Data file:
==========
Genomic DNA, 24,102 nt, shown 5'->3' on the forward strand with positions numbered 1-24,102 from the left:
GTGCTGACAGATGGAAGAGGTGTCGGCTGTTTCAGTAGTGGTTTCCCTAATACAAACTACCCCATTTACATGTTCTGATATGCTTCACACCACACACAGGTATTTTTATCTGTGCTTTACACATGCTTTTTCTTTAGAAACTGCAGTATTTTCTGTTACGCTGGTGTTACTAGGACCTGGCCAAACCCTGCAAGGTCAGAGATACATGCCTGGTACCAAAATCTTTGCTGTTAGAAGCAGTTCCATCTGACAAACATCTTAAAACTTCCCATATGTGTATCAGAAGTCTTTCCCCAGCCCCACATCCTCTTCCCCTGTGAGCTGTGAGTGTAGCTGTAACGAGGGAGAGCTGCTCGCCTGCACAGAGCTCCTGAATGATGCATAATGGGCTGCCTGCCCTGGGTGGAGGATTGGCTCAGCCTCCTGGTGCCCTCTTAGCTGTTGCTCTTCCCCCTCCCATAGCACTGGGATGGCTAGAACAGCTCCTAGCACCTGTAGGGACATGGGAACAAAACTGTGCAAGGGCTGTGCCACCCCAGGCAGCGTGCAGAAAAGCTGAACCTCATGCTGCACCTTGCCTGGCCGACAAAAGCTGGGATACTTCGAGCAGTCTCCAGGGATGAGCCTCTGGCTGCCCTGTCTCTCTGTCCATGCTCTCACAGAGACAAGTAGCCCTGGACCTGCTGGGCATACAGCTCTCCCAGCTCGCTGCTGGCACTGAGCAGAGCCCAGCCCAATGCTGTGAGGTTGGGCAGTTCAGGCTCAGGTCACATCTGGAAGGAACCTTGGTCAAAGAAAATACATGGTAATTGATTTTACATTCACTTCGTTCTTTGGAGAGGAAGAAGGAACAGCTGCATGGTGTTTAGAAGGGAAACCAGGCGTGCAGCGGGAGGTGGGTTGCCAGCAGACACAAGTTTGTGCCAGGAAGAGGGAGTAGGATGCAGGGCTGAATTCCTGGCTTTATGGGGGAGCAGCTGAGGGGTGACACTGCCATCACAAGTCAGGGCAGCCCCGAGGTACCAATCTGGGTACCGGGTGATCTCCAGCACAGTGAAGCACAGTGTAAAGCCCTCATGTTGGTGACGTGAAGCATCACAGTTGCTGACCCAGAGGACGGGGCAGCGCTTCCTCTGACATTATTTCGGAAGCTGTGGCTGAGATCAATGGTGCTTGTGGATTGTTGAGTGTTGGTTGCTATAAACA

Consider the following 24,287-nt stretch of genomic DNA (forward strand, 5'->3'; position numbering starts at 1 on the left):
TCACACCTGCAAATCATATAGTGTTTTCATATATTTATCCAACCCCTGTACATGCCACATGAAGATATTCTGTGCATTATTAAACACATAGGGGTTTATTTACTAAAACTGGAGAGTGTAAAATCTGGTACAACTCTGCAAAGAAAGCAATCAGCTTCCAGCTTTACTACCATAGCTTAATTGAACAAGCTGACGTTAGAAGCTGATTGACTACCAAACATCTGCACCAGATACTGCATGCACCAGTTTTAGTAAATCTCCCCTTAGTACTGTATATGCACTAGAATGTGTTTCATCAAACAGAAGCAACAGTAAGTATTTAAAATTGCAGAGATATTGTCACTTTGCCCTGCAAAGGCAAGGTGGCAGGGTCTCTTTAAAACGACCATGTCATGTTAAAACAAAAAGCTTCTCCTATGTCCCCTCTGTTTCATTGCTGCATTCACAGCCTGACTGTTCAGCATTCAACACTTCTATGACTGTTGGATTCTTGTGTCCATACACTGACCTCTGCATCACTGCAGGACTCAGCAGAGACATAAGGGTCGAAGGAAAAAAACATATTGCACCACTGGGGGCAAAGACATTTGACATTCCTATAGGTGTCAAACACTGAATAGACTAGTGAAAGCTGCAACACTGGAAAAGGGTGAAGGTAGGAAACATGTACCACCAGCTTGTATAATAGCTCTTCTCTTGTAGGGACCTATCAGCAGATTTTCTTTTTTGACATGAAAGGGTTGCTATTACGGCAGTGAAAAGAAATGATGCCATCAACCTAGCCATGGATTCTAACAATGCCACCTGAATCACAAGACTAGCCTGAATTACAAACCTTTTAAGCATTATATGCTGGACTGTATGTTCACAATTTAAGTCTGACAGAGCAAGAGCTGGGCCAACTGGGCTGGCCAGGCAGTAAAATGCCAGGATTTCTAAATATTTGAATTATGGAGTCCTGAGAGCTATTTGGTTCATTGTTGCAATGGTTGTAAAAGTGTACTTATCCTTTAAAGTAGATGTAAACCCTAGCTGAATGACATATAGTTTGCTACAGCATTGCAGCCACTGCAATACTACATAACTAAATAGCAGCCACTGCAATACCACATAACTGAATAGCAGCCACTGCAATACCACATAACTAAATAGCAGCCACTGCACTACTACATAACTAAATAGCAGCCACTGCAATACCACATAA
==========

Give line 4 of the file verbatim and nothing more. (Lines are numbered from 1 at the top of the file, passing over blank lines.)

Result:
TCACACCTGCAAATCATATAGTGTTTTCATATATTTATCCAACCCCTGTACATGCCACATGAAGATATTCTGTGCATTATTAAACACATAGGGGTTTATTTACTAAAACTGGAGAGTGTAAAATCTGGTACAACTCTGCAAAGAAAGCAATCAGCTTCCAGCTTTACTACCATAGCTTAATTGAACAAGCTGACGTTAGAAGCTGATTGACTACCAAACATCTGCACCAGATACTGCATGCACCAGTTTTAGTAAATCTCCCCTTAGTACTGTATATGCACTAGAATGTGTTTCATCAAACAGAAGCAACAGTAAGTATTTAAAATTGCAGAGATATTGTCACTTTGCCCTGCAAAGGCAAGGTGGCAGGGTCTCTTTAAAACGACCATGTCATGTTAAAACAAAAAGCTTCTCCTATGTCCCCTCTGTTTCATTGCTGCATTCACAGCCTGACTGTTCAGCATTCAACACTTCTATGACTGTTGGATTCTTGTGTCCATACACTGACCTCTGCATCACTGCAGGACTCAGCAGAGACATAAGGGTCGAAGGAAAAAAACATATTGCACCACTGGGGGCAAAGACATTTGACATTCCTATAGGTGTCAAACACTGAATAGACTAGTGAAAGCTGCAACACTGGAAAAGGGTGAAGGTAGGAAACATGTACCACCAGCTTGTATAATAGCTCTTCTCTTGTAGGGACCTATCAGCAGATTTTCTTTTTTGACATGAAAGGGTTGCTATTACGGCAGTGAAAAGAAATGATGCCATCAACCTAGCCATGGATTCTAACAATGCCACCTGAATCACAAGACTAGCCTGAATTACAAACCTTTTAAGCATTATATGCTGGACTGTATGTTCACAATTTAAGTCTGACAGAGCAAGAGCTGGGCCAACTGGGCTGGCCAGGCAGTAAAATGCCAGGATTTCTAAATATTTGAATTATGGAGTCCTGAGAGCTATTTGGTTCATTGTTGCAATGGTTGTAAAAGTGTACTTATCCTTTAAAGTAGATGTAAACCCTAGCTGAATGACATATAGTTTGCTACAGCATTGCAGCCACTGCAATACTACATAACTAAATAGCAGCCACTGCAATACCACATAACTGAATAGCAGCCACTGCAATACCACATAACTAAATAGCAGCCACTGCACTACTACATAACTAAATAGCAGCCACTGCAATACCACATAA